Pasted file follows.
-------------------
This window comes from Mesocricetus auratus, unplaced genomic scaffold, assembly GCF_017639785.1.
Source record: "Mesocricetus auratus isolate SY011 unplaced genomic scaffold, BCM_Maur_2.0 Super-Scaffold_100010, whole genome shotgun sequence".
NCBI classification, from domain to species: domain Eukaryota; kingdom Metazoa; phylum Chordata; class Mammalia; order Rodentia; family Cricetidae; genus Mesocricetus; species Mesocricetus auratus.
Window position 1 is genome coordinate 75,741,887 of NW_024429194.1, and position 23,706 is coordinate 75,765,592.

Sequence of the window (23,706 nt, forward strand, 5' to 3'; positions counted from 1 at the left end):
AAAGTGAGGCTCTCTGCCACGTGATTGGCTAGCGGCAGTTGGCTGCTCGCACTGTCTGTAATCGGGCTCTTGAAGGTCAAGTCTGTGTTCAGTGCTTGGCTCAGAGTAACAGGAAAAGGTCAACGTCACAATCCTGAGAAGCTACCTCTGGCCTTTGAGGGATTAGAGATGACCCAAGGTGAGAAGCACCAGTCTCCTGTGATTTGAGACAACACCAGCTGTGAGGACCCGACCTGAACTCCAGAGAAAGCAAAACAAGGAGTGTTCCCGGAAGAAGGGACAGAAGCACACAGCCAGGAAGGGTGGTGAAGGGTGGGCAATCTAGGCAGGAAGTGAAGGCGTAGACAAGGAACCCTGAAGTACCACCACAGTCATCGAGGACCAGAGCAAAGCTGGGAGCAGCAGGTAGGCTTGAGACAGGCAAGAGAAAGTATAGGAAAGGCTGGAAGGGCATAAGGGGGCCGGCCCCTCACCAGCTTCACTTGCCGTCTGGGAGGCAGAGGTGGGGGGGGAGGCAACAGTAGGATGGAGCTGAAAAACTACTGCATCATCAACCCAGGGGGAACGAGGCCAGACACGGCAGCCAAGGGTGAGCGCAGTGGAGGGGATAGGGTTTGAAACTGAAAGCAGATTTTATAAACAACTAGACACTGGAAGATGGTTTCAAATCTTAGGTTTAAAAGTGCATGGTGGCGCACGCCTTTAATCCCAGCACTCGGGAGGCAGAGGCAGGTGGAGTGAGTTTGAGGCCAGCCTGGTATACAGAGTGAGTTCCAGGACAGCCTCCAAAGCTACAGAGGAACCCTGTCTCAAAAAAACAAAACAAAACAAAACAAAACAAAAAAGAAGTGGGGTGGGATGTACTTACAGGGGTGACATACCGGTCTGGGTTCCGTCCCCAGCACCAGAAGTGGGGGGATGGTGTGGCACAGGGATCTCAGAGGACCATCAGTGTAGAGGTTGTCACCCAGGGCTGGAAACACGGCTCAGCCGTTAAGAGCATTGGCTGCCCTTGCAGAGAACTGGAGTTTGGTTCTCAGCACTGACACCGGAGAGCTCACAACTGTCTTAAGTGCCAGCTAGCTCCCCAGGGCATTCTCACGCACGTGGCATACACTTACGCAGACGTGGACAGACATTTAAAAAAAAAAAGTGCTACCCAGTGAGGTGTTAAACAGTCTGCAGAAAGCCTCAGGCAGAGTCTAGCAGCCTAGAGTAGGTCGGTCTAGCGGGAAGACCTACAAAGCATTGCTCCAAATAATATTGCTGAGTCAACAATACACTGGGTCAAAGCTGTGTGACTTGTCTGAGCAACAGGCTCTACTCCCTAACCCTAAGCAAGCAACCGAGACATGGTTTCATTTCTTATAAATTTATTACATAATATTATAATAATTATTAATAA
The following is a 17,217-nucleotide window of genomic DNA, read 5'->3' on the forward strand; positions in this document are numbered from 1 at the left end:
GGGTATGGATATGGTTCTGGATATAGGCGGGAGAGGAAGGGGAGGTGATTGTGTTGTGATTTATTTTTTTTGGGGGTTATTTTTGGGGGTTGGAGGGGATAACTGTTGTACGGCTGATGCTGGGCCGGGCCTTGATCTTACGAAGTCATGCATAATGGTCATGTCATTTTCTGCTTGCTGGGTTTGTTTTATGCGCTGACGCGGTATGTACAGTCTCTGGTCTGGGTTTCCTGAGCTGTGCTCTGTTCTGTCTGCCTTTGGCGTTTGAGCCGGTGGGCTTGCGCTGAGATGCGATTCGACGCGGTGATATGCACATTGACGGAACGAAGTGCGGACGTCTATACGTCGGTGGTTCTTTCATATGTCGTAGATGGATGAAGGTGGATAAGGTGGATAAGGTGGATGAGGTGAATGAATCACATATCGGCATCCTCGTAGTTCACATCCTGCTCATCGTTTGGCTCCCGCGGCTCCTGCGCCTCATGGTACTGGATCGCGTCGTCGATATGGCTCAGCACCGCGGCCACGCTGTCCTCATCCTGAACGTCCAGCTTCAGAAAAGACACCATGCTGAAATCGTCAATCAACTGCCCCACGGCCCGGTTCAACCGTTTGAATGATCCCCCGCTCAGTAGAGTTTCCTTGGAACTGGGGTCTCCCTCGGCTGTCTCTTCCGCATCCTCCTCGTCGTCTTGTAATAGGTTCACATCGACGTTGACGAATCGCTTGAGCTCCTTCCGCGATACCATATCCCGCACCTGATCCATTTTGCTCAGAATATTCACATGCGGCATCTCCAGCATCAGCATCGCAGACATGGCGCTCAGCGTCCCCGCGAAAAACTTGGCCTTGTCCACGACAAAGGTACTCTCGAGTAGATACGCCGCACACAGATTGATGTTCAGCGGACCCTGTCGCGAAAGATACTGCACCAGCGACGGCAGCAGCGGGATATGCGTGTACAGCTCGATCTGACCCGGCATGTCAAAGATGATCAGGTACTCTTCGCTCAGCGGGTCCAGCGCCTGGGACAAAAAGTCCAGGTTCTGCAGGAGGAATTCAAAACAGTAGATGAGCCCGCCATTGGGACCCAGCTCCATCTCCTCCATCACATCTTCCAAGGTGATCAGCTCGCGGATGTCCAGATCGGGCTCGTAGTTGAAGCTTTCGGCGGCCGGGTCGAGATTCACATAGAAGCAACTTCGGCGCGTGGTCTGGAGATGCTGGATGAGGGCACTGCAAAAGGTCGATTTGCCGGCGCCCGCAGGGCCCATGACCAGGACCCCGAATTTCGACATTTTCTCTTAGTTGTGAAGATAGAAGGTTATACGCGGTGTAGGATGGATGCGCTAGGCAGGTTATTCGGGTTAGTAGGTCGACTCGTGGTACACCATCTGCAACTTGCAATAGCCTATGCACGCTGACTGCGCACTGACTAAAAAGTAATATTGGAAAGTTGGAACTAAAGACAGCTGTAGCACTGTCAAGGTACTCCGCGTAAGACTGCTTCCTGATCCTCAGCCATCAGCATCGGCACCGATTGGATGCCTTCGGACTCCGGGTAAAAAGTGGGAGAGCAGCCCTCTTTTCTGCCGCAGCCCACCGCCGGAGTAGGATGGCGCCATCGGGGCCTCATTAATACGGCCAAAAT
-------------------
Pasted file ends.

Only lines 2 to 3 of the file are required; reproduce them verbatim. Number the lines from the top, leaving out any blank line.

Source record: "Mesocricetus auratus isolate SY011 unplaced genomic scaffold, BCM_Maur_2.0 Super-Scaffold_100010, whole genome shotgun sequence".
NCBI classification, from domain to species: domain Eukaryota; kingdom Metazoa; phylum Chordata; class Mammalia; order Rodentia; family Cricetidae; genus Mesocricetus; species Mesocricetus auratus.